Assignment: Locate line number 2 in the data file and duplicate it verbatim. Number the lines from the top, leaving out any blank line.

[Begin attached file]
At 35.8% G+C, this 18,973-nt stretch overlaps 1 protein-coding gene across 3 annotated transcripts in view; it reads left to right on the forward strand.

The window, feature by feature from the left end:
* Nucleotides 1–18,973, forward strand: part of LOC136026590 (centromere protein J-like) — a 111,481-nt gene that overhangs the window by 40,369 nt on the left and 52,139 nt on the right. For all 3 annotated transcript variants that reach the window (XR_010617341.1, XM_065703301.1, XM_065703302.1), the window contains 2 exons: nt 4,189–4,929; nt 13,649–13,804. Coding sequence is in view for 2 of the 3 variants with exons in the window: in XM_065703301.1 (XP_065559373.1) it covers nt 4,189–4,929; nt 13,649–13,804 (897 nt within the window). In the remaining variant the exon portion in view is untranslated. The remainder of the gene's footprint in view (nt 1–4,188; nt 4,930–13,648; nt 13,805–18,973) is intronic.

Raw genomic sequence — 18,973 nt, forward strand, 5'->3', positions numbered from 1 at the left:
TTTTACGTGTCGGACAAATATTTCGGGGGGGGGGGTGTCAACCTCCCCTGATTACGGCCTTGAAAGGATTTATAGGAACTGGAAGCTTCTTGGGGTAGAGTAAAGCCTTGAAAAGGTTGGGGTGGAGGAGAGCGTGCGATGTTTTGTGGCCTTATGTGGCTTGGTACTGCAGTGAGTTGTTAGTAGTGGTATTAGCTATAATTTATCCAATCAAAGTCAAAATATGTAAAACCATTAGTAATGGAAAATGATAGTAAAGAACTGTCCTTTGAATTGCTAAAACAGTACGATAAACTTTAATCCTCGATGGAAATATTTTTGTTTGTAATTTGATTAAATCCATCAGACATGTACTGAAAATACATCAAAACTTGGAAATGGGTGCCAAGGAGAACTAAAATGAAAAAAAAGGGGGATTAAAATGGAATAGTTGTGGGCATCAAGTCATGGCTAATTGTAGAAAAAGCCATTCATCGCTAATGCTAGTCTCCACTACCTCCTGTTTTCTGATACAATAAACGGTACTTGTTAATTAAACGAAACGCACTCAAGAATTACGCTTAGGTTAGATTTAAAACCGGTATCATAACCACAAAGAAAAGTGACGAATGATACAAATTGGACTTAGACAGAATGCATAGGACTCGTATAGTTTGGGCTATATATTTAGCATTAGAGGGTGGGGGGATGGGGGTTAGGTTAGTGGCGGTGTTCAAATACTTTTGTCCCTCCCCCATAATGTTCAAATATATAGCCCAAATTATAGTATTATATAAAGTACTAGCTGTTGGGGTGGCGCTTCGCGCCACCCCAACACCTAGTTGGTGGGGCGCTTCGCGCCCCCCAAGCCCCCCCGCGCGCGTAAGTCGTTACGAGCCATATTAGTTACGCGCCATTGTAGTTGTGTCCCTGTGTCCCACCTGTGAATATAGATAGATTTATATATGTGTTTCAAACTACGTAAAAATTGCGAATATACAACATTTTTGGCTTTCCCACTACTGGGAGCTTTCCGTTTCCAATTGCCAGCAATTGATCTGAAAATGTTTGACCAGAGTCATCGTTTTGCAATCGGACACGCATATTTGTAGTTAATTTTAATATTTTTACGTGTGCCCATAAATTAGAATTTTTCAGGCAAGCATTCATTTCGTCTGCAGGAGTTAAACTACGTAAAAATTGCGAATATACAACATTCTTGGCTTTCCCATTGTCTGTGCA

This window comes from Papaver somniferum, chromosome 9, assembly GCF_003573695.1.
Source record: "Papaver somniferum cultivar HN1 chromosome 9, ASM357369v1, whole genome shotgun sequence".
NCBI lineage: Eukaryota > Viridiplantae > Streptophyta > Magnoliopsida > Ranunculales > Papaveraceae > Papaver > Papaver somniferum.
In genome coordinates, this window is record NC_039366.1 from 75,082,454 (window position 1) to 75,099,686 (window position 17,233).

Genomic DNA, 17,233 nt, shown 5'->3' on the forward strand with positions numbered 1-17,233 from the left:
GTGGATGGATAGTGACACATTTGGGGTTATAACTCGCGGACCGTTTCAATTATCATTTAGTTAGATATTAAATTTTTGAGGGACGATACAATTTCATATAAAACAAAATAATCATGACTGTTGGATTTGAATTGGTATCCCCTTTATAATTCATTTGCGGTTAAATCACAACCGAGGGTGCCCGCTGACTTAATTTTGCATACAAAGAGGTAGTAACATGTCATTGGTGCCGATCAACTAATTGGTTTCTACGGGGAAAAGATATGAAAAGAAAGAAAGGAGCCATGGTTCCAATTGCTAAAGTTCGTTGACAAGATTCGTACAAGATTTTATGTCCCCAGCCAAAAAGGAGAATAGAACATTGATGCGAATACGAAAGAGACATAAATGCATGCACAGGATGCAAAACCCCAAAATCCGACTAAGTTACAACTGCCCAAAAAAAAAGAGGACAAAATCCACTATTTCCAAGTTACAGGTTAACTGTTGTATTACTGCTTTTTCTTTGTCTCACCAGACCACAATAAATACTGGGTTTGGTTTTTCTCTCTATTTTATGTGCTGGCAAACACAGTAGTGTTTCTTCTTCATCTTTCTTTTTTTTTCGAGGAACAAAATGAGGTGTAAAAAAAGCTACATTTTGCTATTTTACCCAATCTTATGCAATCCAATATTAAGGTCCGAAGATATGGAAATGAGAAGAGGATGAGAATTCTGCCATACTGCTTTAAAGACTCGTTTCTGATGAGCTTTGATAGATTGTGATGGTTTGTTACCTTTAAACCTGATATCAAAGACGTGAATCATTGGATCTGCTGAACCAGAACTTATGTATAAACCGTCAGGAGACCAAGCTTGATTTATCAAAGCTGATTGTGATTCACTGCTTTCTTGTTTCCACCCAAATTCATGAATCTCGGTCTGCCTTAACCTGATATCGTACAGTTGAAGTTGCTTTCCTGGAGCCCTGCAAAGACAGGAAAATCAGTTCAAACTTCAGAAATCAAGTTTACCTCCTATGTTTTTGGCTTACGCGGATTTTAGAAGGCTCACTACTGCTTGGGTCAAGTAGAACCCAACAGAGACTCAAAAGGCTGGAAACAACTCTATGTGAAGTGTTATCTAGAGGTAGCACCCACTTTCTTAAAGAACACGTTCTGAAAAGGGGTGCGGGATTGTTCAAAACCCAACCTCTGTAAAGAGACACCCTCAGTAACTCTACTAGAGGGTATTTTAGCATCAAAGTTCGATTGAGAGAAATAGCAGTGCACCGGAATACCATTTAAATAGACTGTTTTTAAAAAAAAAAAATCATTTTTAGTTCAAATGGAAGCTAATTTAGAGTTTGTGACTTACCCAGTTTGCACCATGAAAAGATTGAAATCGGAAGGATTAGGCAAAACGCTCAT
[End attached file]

The window, feature by feature from the left end: